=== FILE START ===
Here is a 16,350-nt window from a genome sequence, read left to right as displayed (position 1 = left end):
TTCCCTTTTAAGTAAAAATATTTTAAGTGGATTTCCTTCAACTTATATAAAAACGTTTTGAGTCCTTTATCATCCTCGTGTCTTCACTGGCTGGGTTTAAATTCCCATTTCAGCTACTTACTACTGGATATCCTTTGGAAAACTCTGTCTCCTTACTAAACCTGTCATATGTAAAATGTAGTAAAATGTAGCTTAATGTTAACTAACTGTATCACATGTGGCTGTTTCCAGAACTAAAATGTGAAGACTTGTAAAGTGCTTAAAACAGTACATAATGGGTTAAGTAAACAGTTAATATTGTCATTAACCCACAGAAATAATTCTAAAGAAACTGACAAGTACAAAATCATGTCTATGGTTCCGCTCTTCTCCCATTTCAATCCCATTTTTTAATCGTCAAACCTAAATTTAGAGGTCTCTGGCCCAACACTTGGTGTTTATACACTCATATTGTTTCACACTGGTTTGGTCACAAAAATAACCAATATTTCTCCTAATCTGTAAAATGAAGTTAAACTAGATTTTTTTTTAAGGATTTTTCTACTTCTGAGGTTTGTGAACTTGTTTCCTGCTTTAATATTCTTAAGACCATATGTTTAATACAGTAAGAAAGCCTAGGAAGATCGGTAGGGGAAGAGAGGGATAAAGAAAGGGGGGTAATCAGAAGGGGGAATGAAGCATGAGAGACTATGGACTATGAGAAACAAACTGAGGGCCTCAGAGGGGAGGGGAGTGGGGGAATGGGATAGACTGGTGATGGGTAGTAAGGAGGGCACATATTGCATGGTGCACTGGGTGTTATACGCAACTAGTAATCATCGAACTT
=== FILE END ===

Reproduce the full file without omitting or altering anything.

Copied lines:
Here is a 16,350-nt window from a genome sequence, read left to right as displayed (position 1 = left end):
TTCCCTTTTAAGTAAAAATATTTTAAGTGGATTTCCTTCAACTTATATAAAAACGTTTTGAGTCCTTTATCATCCTCGTGTCTTCACTGGCTGGGTTTAAATTCCCATTTCAGCTACTTACTACTGGATATCCTTTGGAAAACTCTGTCTCCTTACTAAACCTGTCATATGTAAAATGTAGTAAAATGTAGCTTAATGTTAACTAACTGTATCACATGTGGCTGTTTCCAGAACTAAAATGTGAAGACTTGTAAAGTGCTTAAAACAGTACATAATGGGTTAAGTAAACAGTTAATATTGTCATTAACCCACAGAAATAATTCTAAAGAAACTGACAAGTACAAAATCATGTCTATGGTTCCGCTCTTCTCCCATTTCAATCCCATTTTTTAATCGTCAAACCTAAATTTAGAGGTCTCTGGCCCAACACTTGGTGTTTATACACTCATATTGTTTCACACTGGTTTGGTCACAAAAATAACCAATATTTCTCCTAATCTGTAAAATGAAGTTAAACTAGATTTTTTTTTAAGGATTTTTCTACTTCTGAGGTTTGTGAACTTGTTTCCTGCTTTAATATTCTTAAGACCATATGTTTAATACAGTAAGAAAGCCTAGGAAGATCGGTAGGGGAAGAGAGGGATAAAGAAAGGGGGGTAATCAGAAGGGGGAATGAAGCATGAGAGACTATGGACTATGAGAAACAAACTGAGGGCCTCAGAGGGGAGGGGAGTGGGGGAATGGGATAGACTGGTGATGGGTAGTAAGGAGGGCACATATTGCATGGTGCACTGGGTGTTATACGCAACTAGTAATCATCGAACTT